Fluorescence decays of benzosultine and naphthosultine excited at 263 nm are detected with time-correlated single-photon counting (TCSPC). Both molecules display biexponential decay with a rapid component (time constants 90 and 350 ps for benzosultine and naphthosultine, respectively) assigned to an electronically excited state Sn at high energy and the slow one (constants 7.5 and 9.0 ns for benzosultine and naphthosultine, respectively) to the S1 state. Dissociation of both molecules was investigated with nanosecond laser flash photolysis combined with transient absorption to detect the intermediates and products. With excitation at 266 nm, benzosultine yields a transient with absorption maximum at λmax = 370 nm; this transient has a short-lived component with lifetime around 1 μs and a long-lived component. Both components are insensitive to molecular oxygen. The short-lived component is tentatively assigned to the dissociation intermediate and the long-lived to be singlet o-benzoquinodimethane (o-BQDM). Photolysis of naphthosultine yields two transient species with absorption at λmax = 420 and 520 nm; we assign the former band to triplet-triplet absorption of naphthosultine and the latter to absorption by the product singlet o-naphthoquinodimethane. Optimal geometries, energetics, and vertical transitions of benzosultine, naphthosultine, o-benzoquinodimethane, and o-naphthoquinodimethane are calculated using methods based on density-functional theory (B3LYP/6-311++G**) and time-dependent density-functional theory (TD-DFT). The results of these calculations imply that the ground electronic state of these two o-quinodimethanes (o-QDM) is singlet with a structure of diene form. Their triplet states display a biradical structure. The energy separation between singlet and triplet states of o-benzoquinodimethane is calculated to be ca. 93.6 kJ/mol, but for o-naphthoquinodimethane, it is only ca. 27.8 kJ/mol.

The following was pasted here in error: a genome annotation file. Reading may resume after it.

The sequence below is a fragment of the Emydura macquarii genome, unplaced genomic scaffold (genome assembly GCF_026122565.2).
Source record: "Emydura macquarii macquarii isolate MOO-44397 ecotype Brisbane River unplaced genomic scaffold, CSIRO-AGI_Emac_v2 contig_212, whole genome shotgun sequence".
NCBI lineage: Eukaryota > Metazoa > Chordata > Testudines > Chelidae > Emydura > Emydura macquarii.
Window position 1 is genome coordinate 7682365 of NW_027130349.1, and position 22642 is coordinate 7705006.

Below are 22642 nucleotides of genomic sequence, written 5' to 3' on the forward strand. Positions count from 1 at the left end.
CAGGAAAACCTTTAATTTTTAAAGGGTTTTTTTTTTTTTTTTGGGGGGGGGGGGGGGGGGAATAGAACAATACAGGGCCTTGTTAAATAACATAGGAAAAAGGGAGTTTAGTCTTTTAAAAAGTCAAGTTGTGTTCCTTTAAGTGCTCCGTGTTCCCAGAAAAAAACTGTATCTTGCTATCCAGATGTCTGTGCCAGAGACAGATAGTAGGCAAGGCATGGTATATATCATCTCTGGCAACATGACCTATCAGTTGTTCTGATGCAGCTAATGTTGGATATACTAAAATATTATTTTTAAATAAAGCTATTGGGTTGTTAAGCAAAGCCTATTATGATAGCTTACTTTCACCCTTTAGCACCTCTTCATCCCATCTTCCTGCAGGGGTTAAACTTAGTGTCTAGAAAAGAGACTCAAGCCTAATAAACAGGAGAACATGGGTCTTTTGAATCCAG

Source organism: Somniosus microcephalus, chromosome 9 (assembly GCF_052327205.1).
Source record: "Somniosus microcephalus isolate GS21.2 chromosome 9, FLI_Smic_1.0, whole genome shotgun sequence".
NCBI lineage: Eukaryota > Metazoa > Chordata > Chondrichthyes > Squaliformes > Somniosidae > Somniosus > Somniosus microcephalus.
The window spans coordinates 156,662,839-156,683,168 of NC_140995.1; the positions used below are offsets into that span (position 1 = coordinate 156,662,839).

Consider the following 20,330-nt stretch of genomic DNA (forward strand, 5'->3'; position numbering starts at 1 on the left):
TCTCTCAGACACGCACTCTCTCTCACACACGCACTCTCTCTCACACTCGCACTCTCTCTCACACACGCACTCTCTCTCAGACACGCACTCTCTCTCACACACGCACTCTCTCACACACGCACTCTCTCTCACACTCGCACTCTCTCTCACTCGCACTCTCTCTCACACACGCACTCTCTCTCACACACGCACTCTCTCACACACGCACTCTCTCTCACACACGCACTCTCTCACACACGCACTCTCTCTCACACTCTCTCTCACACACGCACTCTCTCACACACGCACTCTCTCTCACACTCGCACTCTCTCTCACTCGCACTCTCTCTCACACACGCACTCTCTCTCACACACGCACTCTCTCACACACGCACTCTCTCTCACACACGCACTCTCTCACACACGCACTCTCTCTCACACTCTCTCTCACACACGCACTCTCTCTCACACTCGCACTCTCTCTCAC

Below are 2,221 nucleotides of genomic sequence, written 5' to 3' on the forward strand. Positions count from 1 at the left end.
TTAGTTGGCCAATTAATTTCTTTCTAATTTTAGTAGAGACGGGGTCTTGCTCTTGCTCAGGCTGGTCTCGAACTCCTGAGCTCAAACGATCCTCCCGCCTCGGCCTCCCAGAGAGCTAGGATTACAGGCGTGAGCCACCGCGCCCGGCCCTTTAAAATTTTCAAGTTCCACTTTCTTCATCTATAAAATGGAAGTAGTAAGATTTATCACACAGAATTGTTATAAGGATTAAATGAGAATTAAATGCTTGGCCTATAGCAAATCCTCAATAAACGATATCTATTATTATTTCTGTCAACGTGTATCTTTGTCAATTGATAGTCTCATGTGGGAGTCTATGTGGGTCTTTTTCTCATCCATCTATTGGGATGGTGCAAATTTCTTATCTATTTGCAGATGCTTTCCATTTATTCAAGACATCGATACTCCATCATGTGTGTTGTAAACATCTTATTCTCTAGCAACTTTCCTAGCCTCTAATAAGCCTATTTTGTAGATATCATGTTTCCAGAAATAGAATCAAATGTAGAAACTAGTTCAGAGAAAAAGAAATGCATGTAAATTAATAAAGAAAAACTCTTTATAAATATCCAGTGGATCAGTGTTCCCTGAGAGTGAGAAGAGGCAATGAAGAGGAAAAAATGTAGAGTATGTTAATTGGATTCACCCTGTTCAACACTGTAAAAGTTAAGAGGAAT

|Number of pages||13|
|Journal||Journal of Photochemistry and Photobiology A: Chemistry|
|State||Published - 28 Feb 2005|